Posts Tagged: tropes

The Rumpus Review of Nate Parker’s The Birth of a Nation

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Parker set out to bring a different kind of “slavery movie” to audiences. And it is different. ...more

Daddy Wasn’t There

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Anyone who made it through high school English can probably recall reading a story or two about young protagonists finding themselves in the absence of parental guidance. From whence does this orphan trope come? And why?

Is this what all of us innately fear—the state of being in charge of our destinies, the only ones responsible for our own actions and decisions?

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This Week in Short Fiction

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This week, Karen Russell of Swamplandia! fame has a new story in The New Yorker that unearths the self-deceptions beneath what we often think is love, and also unearths a body. In “The Bog Girl,” a teenage boy named Cillian digs up the 2,000-year-old body of a girl that has been perfectly preserved by a peat bog and then, with Russell’s classic flair for the imaginative and the creepy, falls immediately in love with her.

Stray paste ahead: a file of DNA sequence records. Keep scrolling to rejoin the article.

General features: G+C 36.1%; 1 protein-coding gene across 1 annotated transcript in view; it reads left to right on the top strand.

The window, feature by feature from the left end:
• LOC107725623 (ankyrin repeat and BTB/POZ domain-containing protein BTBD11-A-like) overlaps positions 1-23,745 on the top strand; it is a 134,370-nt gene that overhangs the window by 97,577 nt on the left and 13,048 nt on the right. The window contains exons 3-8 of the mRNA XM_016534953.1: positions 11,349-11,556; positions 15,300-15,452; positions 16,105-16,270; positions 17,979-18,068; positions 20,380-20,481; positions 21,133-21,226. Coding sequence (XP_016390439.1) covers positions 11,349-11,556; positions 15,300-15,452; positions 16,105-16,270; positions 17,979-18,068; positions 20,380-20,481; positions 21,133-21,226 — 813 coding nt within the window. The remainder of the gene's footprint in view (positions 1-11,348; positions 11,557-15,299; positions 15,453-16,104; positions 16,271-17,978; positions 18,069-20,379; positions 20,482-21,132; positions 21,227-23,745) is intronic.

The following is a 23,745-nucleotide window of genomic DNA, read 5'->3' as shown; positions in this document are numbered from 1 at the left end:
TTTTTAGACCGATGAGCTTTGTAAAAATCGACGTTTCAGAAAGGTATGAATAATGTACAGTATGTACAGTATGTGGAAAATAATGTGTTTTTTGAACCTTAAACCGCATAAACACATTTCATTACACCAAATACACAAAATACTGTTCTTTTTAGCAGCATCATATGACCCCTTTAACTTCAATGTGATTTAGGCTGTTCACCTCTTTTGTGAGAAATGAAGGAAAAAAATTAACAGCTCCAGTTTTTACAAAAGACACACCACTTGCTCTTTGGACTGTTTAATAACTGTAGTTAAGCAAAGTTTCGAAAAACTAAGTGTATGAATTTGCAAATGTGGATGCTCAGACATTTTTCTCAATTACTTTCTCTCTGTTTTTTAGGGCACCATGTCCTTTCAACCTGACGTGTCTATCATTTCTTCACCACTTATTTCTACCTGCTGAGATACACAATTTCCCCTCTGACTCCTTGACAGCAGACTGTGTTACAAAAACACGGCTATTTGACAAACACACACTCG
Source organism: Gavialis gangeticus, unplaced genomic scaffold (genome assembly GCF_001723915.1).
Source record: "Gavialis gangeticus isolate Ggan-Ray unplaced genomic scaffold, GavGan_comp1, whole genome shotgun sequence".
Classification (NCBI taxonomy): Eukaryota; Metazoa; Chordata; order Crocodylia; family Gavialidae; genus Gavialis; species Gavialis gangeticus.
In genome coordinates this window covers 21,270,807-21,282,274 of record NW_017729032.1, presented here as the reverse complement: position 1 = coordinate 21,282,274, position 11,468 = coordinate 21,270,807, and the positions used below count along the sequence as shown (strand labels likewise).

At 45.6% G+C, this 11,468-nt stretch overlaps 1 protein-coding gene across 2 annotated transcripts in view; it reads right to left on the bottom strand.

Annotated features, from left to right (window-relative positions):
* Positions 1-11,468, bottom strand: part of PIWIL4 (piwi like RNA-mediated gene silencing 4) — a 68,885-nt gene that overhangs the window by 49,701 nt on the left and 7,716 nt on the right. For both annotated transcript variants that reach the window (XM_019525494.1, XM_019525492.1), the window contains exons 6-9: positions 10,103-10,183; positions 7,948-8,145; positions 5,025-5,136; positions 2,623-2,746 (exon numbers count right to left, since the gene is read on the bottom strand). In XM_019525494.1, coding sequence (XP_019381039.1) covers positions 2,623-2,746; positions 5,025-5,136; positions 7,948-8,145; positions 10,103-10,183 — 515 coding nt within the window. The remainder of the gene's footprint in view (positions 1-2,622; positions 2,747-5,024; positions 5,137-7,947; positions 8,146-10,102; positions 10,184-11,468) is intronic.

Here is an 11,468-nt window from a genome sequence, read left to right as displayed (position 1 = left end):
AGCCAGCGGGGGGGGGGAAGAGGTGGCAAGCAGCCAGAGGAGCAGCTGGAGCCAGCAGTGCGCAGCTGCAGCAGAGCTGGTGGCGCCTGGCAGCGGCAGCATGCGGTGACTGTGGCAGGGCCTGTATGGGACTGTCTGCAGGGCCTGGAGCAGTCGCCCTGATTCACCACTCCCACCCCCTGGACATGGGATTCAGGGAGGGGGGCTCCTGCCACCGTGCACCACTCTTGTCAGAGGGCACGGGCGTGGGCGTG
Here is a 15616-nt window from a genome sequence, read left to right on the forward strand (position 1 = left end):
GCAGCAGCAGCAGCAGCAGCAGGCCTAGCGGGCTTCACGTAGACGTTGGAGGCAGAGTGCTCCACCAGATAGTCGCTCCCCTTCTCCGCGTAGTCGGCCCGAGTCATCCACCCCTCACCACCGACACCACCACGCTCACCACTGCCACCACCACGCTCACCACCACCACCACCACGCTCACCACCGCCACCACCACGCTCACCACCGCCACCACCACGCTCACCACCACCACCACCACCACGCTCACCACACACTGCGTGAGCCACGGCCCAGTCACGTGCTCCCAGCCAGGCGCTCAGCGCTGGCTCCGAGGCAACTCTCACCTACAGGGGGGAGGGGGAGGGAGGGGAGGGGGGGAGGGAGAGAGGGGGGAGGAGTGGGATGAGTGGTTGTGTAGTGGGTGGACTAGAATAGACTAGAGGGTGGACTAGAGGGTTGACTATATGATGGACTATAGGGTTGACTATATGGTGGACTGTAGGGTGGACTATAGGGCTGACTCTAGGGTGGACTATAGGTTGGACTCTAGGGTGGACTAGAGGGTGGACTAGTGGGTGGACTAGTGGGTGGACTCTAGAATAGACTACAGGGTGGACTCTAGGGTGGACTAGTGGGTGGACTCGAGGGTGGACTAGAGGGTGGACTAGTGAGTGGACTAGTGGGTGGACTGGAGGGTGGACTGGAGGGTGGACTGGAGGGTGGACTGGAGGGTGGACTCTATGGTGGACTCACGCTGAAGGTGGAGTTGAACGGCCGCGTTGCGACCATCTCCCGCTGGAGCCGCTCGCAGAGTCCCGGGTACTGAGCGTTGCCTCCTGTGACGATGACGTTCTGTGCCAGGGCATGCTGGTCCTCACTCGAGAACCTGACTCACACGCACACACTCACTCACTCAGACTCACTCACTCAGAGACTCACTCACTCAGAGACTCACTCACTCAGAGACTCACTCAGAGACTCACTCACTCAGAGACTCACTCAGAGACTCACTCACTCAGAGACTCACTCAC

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The Rumpus Review of Mustang: Five French Girls Walk into an Anatolian Village

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Are You the Woman Reader?

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It’s not that the books that get someone into the “serious reader” club are all or even mostly by men these days. But the books that get you kicked out of the club are almost exclusively written by women.

Hannah Engler writes for Book Riot on “women’s literature” and the still-unevolved stereotype of the Woman Reader.

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The Rumpus Interview with Manuel Gonzales

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Manuel Gonzales talks about his new novel, The Regional Office is Under Attack!, transitioning from nonprofit work to teaching, and how to zig when a trope wants you to zag. ...more